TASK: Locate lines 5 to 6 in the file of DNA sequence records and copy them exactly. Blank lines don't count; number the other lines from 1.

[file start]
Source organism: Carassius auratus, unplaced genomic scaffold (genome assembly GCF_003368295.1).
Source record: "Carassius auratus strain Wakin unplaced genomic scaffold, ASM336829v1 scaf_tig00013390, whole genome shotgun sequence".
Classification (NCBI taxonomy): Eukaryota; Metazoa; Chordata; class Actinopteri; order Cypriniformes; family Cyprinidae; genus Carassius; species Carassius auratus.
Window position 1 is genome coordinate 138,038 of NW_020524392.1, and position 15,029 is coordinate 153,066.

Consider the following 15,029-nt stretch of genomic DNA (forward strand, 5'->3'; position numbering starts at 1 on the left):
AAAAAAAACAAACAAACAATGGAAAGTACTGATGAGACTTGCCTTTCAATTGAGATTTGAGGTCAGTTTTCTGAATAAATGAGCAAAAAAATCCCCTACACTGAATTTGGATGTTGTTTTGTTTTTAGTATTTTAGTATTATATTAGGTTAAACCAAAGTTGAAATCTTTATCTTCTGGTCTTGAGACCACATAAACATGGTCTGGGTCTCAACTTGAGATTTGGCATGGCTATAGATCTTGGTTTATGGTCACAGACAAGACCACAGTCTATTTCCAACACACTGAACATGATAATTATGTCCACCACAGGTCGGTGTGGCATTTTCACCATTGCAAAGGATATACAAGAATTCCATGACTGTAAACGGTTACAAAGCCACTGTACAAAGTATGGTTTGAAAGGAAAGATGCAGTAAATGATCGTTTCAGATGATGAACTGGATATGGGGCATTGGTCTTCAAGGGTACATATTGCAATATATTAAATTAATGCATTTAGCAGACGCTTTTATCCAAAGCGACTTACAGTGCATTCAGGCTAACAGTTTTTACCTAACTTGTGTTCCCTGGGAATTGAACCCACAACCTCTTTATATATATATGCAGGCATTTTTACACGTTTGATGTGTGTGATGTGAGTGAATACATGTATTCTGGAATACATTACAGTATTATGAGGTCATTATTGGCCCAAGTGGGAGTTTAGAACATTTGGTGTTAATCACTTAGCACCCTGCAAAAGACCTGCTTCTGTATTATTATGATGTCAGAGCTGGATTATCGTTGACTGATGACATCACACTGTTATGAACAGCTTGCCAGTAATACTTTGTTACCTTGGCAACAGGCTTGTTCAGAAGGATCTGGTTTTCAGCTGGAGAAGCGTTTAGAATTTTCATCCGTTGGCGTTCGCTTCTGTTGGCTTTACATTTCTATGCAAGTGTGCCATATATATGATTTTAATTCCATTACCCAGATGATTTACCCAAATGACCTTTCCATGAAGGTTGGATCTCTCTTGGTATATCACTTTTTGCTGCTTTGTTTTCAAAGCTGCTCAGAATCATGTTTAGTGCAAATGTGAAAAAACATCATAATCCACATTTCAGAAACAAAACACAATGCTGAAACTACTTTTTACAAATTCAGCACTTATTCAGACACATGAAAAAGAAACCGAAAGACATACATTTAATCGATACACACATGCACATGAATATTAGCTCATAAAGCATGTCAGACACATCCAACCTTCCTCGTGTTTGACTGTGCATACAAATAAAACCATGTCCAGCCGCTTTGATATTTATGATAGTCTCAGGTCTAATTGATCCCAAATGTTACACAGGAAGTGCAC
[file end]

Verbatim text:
Consider the following 15,029-nt stretch of genomic DNA (forward strand, 5'->3'; position numbering starts at 1 on the left):
AAAAAAAACAAACAAACAATGGAAAGTACTGATGAGACTTGCCTTTCAATTGAGATTTGAGGTCAGTTTTCTGAATAAATGAGCAAAAAAATCCCCTACACTGAATTTGGATGTTGTTTTGTTTTTAGTATTTTAGTATTATATTAGGTTAAACCAAAGTTGAAATCTTTATCTTCTGGTCTTGAGACCACATAAACATGGTCTGGGTCTCAACTTGAGATTTGGCATGGCTATAGATCTTGGTTTATGGTCACAGACAAGACCACAGTCTATTTCCAACACACTGAACATGATAATTATGTCCACCACAGGTCGGTGTGGCATTTTCACCATTGCAAAGGATATACAAGAATTCCATGACTGTAAACGGTTACAAAGCCACTGTACAAAGTATGGTTTGAAAGGAAAGATGCAGTAAATGATCGTTTCAGATGATGAACTGGATATGGGGCATTGGTCTTCAAGGGTACATATTGCAATATATTAAATTAATGCATTTAGCAGACGCTTTTATCCAAAGCGACTTACAGTGCATTCAGGCTAACAGTTTTTACCTAACTTGTGTTCCCTGGGAATTGAACCCACAACCTCTTTATATATATATGCAGGCATTTTTACACGTTTGATGTGTGTGATGTGAGTGAATACATGTATTCTGGAATACATTACAGTATTATGAGGTCATTATTGGCCCAAGTGGGAGTTTAGAACATTTGGTGTTAATCACTTAGCACCCTGCAAAAGACCTGCTTCTGTATTATTATGATGTCAGAGCTGGATTATCGTTGACTGATGACATCACACTGTTATGAACAGCTTGCCAGTAATACTTTGTTACCTTGGCAACAGGCTTGTTCAGAAGGATCTGGTTTTCAGCTGGAGAAGCGTTTAGAATTTTCATCCGTTGGCGTTCGCTTCTGTTGGCTTTACATTTCTATGCAAGTGTGCCATATATATGATTTTAATTCCATTACCCAGATGATTTACCCAAATGACCTTTCCATGAAGGTTGGATCTCTCTTGGTATATCACTTTTTGCTGCTTTGTTTTCAAAGCTGCTCAGAATCATGTTTAGTGCAAATGTGAAAAAACATCATAATCCACATTTCAGAAACAAAACACAATGCTGAAACTACTTTTTACAAATTCAGCACTTATTCAGACACATGAAAAAGAAACCGAAAGACATACATTTAATCGATACACACATGCACATGAATATTAGCTCATAAAGCATGTCAGACACATCCAACCTTCCTCGTGTTTGACTGTGCATACAAATAAAACCATGTCCAGCCGCTTTGATATTTATGATAGTCTCAGGTCTAATTGATCCCAAATGTTACACAGGAAGTGCAC